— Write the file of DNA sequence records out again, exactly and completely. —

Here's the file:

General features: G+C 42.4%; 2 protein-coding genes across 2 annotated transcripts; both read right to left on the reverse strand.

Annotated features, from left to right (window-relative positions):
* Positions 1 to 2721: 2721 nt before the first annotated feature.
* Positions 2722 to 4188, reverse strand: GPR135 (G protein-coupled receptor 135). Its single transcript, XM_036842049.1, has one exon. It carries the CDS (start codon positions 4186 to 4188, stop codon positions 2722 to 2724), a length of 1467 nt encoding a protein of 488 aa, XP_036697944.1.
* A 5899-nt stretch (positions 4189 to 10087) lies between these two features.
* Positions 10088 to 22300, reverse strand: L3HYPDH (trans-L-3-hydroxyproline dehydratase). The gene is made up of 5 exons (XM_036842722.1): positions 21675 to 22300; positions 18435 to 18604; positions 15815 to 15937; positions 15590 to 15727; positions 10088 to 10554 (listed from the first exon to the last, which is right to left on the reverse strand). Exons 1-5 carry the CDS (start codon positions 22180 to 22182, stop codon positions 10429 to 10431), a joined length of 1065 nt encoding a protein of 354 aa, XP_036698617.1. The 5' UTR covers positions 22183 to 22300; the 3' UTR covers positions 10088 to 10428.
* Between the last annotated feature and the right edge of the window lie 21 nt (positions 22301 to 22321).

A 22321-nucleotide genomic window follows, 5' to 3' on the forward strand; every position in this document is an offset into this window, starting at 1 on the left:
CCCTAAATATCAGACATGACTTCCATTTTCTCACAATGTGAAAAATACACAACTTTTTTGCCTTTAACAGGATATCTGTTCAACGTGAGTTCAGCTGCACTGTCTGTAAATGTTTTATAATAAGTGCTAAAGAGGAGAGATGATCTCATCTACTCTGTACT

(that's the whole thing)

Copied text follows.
General features: G+C 42.4%; 2 protein-coding genes across 2 annotated transcripts; both read right to left on the reverse strand.

Annotated features, from left to right (window-relative positions):
* Positions 1 to 2721: 2721 nt before the first annotated feature.
* Positions 2722 to 4188, reverse strand: GPR135 (G protein-coupled receptor 135). Its single transcript, XM_036842049.1, has one exon. It carries the CDS (start codon positions 4186 to 4188, stop codon positions 2722 to 2724), a length of 1467 nt encoding a protein of 488 aa, XP_036697944.1.
* A 5899-nt stretch (positions 4189 to 10087) lies between these two features.
* Positions 10088 to 22300, reverse strand: L3HYPDH (trans-L-3-hydroxyproline dehydratase). The gene is made up of 5 exons (XM_036842722.1): positions 21675 to 22300; positions 18435 to 18604; positions 15815 to 15937; positions 15590 to 15727; positions 10088 to 10554 (listed from the first exon to the last, which is right to left on the reverse strand). Exons 1-5 carry the CDS (start codon positions 22180 to 22182, stop codon positions 10429 to 10431), a joined length of 1065 nt encoding a protein of 354 aa, XP_036698617.1. The 5' UTR covers positions 22183 to 22300; the 3' UTR covers positions 10088 to 10428.
* Between the last annotated feature and the right edge of the window lie 21 nt (positions 22301 to 22321).

A 22321-nucleotide genomic window follows, 5' to 3' on the forward strand; every position in this document is an offset into this window, starting at 1 on the left:
CCCTAAATATCAGACATGACTTCCATTTTCTCACAATGTGAAAAATACACAACTTTTTTGCCTTTAACAGGATATCTGTTCAACGTGAGTTCAGCTGCACTGTCTGTAAATGTTTTATAATAAGTGCTAAAGAGGAGAGATGATCTCATCTACTCTGTACT